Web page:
“It has been distressing to have doubt cast on my commitments to confronting hate and to upholding scholarly rigor — two bedrock values that are fundamental to who I am,” she wrote.
It is unclear if her resignation will end any potential investigation into the complaints filed with the university.
Some politically active students said they were concerned that Claudine Gay’s resignation had been manipulated by outside forces. “Her resignation is a symptom of Harvard being almost entirely beholden to external pressure,” said Sanaa Kahloon, a junior and pro-Palestinian activist who added, “These allegations of plagiarism have been weaponized by right-wing actors to suppress free speech in higher education, and to continue to suppress free speech with respect to Palestine.”
Who is Claudine Gay?
Claudine Gay, 53, who resigned as Harvard’s president on Tuesday, took office in July, becoming the first Black president and the second woman to lead Harvard.
The daughter of Haitian immigrants, she earned an undergraduate degree in economics from Stanford University — where she would later teach — and a Ph.D. in government from Harvard.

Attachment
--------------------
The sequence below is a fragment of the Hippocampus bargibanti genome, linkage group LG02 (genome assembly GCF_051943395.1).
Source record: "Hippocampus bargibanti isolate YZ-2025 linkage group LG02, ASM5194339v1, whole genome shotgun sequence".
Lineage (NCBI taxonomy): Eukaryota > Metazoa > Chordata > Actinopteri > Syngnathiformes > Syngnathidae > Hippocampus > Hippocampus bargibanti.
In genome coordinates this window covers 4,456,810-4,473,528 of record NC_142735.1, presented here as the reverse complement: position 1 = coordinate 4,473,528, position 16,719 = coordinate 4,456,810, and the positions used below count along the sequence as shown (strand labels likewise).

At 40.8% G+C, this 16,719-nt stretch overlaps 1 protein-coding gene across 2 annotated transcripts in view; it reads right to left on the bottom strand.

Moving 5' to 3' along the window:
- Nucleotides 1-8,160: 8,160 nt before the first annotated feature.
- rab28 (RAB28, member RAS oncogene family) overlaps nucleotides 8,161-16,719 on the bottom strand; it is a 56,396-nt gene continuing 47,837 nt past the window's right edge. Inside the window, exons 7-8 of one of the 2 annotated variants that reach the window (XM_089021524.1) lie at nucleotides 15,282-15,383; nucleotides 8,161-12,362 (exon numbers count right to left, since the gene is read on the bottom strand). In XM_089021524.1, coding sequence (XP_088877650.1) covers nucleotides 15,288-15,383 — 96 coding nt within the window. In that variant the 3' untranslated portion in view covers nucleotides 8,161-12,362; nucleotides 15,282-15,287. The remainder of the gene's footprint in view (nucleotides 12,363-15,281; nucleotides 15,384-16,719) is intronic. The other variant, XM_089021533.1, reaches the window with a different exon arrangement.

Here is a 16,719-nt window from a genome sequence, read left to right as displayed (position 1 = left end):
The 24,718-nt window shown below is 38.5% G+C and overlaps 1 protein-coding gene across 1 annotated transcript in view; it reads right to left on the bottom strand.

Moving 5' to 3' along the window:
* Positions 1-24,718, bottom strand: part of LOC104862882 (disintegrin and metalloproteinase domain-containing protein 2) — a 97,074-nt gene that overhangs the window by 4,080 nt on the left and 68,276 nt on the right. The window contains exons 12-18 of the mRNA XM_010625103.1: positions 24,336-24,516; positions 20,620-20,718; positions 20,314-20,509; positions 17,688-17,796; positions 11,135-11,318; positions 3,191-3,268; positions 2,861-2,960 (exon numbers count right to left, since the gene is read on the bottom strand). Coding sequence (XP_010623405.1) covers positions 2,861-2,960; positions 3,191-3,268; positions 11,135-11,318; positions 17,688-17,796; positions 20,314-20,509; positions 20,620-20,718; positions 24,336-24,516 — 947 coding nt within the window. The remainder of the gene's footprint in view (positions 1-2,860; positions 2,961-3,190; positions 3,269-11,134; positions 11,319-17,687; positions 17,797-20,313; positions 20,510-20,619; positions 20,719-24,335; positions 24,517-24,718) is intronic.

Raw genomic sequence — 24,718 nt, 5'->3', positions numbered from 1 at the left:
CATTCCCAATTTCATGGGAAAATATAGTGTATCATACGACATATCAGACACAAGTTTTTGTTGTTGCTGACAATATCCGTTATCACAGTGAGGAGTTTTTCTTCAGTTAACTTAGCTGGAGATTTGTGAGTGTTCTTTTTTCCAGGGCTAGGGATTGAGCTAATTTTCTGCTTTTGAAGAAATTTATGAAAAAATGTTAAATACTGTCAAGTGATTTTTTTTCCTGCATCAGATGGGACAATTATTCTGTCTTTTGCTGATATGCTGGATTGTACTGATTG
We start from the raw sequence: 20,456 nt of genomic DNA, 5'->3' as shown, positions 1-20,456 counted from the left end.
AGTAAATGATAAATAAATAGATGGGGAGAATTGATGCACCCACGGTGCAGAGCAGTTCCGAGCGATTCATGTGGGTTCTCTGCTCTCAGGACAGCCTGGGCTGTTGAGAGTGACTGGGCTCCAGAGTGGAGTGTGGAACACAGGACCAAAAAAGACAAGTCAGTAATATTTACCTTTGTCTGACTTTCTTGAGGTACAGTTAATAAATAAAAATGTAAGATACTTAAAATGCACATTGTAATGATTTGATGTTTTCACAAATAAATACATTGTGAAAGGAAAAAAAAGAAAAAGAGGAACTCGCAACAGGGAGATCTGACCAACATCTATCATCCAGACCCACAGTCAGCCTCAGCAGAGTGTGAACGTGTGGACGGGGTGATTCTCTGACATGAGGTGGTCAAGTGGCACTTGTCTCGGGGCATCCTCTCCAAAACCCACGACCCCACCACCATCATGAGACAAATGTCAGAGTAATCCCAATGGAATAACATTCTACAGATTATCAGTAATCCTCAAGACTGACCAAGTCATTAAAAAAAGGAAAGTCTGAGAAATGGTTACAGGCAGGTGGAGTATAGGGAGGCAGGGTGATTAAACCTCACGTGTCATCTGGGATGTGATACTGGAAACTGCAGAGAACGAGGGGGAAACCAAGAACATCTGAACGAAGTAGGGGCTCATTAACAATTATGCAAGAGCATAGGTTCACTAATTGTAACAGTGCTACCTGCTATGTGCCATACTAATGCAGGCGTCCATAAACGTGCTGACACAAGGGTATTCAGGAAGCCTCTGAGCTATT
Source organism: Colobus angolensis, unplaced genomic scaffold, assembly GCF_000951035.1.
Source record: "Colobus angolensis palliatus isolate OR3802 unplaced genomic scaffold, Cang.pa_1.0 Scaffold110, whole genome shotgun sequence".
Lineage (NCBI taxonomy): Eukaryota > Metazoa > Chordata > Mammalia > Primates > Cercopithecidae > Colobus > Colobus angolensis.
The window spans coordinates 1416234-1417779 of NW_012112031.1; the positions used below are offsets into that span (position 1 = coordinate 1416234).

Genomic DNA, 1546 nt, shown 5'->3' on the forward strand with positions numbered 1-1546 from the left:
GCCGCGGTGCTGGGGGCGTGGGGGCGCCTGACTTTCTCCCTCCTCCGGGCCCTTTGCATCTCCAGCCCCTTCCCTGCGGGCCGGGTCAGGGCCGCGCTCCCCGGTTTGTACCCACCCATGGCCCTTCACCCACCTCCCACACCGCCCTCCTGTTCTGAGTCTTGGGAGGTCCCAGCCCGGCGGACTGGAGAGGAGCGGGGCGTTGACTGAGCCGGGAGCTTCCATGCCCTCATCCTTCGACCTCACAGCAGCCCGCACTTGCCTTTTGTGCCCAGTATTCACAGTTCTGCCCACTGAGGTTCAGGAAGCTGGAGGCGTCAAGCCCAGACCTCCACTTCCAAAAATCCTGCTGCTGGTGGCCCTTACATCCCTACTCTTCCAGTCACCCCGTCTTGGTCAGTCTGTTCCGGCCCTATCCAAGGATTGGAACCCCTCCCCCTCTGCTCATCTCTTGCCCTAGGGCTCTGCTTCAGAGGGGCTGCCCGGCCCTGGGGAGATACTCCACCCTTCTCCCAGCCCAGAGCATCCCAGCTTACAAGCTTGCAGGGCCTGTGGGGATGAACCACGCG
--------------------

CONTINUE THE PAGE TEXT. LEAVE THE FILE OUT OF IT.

Her career has mostly been in elite academia. Since the mid 2000s she has been a professor of government and African and African-American studies at Harvard, where her research interests have included minority representation and political participation in government.
Though allegations of plagiarism, dating back to her dissertation in 1997, surfaced publicly as Dr. Gay was engulfed in a political firestorm last month, she had in recent years moved away from academic research and into administration.
Before becoming president, she served in the high-profile role as dean of Harvard’s powerful Faculty of Arts and Sciences. The department, which includes both the university’s undergraduate program and its Ph.D. programs, is the largest of Harvard’s various divisions, with more than 1,000 faculty members.